RUMFORD – Saturday at noon, three members of the Sundown Squadron of the Civil Air Patrol in Rumford will be laying wreaths on some of the graves at Arlington National Cemetery in Washington, D.C.

The three youngsters, ages 12 to 16, will be among a group of Civil Air Patrol cadets from Maine.

“I’m glad to have the chance; glad to be able to honor the soldiers who died in the wars,” said Matthias Kroger, 12, who joined the CAP a few months ago, following in the footsteps of a brother and sister.

Participation in Wreaths Across America is but one way the young people learn about leadership and citizenship.

Barbara Arsenault, an educational technician with SAD 43, has been their commander for nearly three years. It’s something she believes can open up a whole new area of learning and fun for River Valley youth.

“They learn about aerospace, military customs, leadership. They are an auxiliary of the Air Force,” she said Wednesday evening as the youngsters, their parents, and adult members gathered for their annual Christmas party at her Hancock Street home.

“It gives them a step up if they go into the military,” she said, adding that several former members are serving in the armed services.

Galen Topper, 16, a student at Gould Academy in Bethel, joined the local CAP because he thought it would help him decide whether the military was right for him.

“If I’m not accepted to a military academy, I’ll enroll in ROTC,” he said.

He also likes the chance to learn about all aspects of flying.

During the two-week summer encampment, held last summer at the Bangor Air National Guard base, he had a chance to fly in powered aircraft, gliders and a Black Hawk helicopter.

“It was like a boot camp, from 5 a.m. to 10 p.m.,” he said, with classes in wilderness survival management and other topics.

Next year, the local squadron’s cadet commander expects to be a flight sergeant at the annual encampment.

Megan Arsenault, now 16, joined the local CAP as soon as she reached the minimum age of 12.

She served as cadet commander for a couple years before turning the leadership position over to Topper.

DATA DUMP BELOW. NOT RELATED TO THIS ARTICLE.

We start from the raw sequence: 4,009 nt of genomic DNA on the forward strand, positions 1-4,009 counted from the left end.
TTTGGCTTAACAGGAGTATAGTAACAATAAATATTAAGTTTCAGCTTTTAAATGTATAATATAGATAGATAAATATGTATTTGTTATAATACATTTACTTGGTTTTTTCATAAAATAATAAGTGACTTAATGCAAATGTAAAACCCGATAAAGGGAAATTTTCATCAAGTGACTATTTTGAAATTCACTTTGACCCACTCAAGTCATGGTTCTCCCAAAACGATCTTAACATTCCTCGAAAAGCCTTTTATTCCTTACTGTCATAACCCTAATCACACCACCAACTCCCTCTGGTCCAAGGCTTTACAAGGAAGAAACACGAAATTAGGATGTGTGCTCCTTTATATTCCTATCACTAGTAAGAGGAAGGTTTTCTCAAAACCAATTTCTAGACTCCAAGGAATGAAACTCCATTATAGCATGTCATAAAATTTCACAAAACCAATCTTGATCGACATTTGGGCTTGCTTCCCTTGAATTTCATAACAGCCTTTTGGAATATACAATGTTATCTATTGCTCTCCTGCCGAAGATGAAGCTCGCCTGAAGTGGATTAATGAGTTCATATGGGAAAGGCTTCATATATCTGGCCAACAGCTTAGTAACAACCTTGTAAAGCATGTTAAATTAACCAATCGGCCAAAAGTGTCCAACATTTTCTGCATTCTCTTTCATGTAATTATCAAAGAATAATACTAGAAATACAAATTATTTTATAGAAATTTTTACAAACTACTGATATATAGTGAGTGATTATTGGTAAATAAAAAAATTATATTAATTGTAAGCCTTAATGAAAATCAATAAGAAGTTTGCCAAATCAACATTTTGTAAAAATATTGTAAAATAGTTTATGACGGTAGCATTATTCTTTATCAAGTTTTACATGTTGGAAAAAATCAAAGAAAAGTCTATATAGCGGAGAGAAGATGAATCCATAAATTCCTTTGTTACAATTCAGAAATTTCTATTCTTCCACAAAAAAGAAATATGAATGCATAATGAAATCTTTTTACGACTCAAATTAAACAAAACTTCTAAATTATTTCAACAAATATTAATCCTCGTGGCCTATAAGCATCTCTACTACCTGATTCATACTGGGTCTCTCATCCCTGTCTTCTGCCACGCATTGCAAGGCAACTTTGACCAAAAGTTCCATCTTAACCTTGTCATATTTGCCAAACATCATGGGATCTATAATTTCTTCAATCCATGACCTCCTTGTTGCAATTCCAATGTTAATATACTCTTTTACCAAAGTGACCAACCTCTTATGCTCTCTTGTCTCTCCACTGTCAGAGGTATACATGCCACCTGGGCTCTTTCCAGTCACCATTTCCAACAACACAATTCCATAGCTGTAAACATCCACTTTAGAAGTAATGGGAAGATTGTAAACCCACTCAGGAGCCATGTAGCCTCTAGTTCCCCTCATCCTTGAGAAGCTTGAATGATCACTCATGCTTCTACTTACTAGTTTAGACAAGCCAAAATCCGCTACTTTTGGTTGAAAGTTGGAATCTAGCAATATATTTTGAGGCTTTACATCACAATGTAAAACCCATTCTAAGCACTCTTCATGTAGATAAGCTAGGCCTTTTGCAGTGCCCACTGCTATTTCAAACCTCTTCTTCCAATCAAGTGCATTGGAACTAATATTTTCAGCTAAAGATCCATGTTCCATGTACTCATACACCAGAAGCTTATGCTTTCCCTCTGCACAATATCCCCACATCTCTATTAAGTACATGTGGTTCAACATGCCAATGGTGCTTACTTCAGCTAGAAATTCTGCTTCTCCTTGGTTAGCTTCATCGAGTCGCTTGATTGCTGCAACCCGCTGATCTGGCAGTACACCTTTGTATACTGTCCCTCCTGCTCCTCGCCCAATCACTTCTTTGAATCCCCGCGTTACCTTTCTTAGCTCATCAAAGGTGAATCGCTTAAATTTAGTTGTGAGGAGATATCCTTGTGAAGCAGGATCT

She likes the flying opportunities offered from the Bethel Airport, the drills and the search and rescue training. And she wants to join the Air Force or Navy, as well as take part in ROTC in college.

“I definitely like flying, and I like that everybody gets along,” she said.

The group meets weekly at rotating sites where they often have a chance to use equipment in an aerospace class taught by Randy Autrey at Gould Academy, or travel to Augusta to learn other skills.

The Air Force supplied Barbara Arsenault with a van for transporting the cadets and adult members taking part in training.

She’ll drive to Augusta very early today with her daughter, Megan, Matthias, and Kevin Chretien, 13, a new member of the squadron who attends Dirigo Middle School. There, they will meet up with squads from Calais, Ellsworth, Machias, Caribou, Waterville, Augusta and Portland for the trip to Washington D.C.

Chretien hopes to join the National Guard when he’s older, and right now, he’s looking forward to winter survival training scheduled for February.

Sue Ellen Richardson, Topper’s mother, has been a parent adviser for about 18 months. She likes getting involved in all the young people’s activities, and all the things she has learned.

“The people are so dedicated, and it’s nice to be around that kind of energy,” she said.

Barbara Arsenault has had as many as 15 young people in the group, although that number is fewer right now. She wants to try to get more middle school-age children involved, before they get too busy with college plans in the later high school years.

Dues are $28 a year.

Anyone interested in checking out the organization may call Arsenault at 364-7901.

Only subscribers are eligible to post comments. Please subscribe or to participate in the conversation. Here’s why.

Use the form below to reset your password. When you've submitted your account email, we will send an email with a reset code.